DANIEL SMILOVASSOCIATE PROFESSOR AT THE UNIVERSITY OF SOFIA AND PROGRAMME DIRECTOR AT THE CENTRE FOR LIBERAL STRATEGIES
The EU’s budget crisis caused by the Hungarian and Polish veto is an opportunity for the union.
If the other twenty-five member states stick together and make a credible effort to pass the recovery aid package through enhanced cooperation, the EU will achieve two goals.
First, it will show to opportunistic national populists that there will be no compromise on values such as the rule of law and the rights of minorities. The union should not be blackmailed by leaders who have gone down the autocratic road or become paragons of corrupt governance.
Second, making enhanced cooperation operational will solve a long-term strategic problem for Europe. At present, the EU appears to be in a joint-decision trap: any meaningful reform is likely to be blocked by one country or another. Because of that, the only viable options appear to be either status quo or exit. This trap fuels populist and anti-European sentiments. Enhanced cooperation could allow the EU to move forward and achieve deeper and more efficient integration.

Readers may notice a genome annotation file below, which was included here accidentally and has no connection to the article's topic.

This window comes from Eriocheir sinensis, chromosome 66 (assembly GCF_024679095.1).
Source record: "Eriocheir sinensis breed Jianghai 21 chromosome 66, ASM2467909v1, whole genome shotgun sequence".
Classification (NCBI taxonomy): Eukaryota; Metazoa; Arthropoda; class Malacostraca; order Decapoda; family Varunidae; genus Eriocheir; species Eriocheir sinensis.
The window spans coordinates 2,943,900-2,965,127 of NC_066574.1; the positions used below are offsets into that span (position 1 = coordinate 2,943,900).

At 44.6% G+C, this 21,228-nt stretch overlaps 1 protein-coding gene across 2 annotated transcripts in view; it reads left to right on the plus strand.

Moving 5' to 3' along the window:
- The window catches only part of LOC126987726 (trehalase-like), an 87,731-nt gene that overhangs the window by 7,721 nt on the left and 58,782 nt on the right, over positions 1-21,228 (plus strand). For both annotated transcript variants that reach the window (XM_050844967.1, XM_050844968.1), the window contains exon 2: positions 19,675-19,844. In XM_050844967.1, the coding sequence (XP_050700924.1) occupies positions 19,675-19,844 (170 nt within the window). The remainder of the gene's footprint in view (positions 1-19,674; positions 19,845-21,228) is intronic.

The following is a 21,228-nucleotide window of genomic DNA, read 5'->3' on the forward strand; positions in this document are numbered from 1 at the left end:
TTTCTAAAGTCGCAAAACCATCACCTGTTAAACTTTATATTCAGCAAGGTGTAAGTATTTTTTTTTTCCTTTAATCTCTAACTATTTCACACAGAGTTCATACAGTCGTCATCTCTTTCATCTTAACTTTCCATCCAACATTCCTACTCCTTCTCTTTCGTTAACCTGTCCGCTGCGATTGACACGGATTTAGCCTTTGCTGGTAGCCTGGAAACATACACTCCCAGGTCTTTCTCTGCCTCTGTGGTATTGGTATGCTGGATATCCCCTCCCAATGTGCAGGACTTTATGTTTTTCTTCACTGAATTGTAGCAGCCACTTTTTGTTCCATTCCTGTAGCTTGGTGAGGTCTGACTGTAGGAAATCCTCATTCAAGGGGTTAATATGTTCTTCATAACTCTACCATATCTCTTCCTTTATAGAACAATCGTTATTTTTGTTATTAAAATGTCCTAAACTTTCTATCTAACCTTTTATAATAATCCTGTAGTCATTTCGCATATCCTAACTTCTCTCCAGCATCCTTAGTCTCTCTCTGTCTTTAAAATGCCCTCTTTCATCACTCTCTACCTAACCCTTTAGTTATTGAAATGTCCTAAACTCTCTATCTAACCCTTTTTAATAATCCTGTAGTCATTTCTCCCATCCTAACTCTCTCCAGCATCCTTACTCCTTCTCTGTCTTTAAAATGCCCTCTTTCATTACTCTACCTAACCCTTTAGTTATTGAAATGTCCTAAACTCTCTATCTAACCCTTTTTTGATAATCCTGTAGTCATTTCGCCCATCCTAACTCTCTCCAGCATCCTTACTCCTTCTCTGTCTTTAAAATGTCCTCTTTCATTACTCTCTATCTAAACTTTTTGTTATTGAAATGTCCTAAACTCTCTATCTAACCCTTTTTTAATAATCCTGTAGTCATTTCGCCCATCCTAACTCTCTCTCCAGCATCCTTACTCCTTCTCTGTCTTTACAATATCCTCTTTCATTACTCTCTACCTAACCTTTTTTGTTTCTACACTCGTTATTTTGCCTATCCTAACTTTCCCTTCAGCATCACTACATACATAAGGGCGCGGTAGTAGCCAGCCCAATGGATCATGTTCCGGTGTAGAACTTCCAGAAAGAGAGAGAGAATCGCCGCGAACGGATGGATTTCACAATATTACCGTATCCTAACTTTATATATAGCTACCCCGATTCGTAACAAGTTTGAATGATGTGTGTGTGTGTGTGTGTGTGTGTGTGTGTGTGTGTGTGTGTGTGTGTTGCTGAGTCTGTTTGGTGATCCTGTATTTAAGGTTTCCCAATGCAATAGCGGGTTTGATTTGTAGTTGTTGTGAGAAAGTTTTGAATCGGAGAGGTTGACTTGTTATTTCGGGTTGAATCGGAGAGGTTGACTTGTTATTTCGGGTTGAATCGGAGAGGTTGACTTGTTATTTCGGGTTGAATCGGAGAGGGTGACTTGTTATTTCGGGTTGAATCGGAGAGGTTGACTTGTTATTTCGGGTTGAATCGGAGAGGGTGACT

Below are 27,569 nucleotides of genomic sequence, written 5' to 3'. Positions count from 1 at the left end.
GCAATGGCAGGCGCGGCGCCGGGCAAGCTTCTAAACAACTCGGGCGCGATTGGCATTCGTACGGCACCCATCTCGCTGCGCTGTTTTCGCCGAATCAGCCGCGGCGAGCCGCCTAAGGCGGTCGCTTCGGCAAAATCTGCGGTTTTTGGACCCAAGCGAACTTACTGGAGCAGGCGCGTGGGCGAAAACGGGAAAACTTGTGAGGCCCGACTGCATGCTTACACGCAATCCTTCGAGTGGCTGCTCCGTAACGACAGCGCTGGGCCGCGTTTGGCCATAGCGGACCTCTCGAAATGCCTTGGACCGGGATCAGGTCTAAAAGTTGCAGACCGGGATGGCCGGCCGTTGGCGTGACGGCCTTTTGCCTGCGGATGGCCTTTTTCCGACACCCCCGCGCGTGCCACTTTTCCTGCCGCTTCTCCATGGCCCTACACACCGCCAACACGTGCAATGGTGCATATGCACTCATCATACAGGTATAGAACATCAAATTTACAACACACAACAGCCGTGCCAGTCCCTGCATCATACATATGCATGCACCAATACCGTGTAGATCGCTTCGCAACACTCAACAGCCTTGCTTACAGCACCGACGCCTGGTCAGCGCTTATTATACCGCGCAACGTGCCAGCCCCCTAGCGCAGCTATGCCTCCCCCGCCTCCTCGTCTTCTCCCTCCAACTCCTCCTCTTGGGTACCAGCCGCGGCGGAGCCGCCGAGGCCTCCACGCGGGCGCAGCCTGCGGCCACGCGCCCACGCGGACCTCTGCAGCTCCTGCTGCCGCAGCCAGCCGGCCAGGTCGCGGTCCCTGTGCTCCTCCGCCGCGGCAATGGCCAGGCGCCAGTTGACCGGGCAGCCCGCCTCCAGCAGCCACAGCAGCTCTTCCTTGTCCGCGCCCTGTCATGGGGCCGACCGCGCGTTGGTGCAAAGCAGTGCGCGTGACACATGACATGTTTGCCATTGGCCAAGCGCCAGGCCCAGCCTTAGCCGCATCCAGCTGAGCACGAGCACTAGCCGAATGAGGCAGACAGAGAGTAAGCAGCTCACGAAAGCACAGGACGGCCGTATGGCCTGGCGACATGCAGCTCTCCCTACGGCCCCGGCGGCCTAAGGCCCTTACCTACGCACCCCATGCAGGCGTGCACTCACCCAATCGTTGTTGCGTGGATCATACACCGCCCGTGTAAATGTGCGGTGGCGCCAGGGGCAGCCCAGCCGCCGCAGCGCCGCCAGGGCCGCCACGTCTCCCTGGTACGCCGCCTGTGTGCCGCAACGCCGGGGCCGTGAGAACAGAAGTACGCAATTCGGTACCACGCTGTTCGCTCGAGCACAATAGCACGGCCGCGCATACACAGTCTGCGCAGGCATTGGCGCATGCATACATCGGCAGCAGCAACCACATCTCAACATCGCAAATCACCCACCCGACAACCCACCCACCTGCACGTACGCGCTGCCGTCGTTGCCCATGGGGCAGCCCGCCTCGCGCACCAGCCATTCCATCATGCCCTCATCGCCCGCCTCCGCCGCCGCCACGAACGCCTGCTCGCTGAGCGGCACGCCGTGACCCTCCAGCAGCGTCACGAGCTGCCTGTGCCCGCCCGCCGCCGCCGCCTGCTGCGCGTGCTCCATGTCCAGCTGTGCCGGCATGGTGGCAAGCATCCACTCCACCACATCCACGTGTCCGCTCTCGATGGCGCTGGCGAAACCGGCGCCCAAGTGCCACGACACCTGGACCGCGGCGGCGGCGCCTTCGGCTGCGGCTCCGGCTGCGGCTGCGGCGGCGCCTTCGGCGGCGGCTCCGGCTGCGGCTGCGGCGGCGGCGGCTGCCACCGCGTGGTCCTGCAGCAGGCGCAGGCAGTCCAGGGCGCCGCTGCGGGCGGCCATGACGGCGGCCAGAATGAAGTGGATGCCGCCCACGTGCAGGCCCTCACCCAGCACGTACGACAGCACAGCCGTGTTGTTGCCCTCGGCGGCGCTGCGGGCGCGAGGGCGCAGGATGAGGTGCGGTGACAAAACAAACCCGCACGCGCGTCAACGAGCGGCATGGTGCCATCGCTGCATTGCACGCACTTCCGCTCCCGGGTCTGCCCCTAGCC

Furthermore, if enhanced cooperation becomes a plausible policy option, opportunistic veto players, such as Hungary and Poland in the present case, will most probably back down and avoid the threat of being marginalized.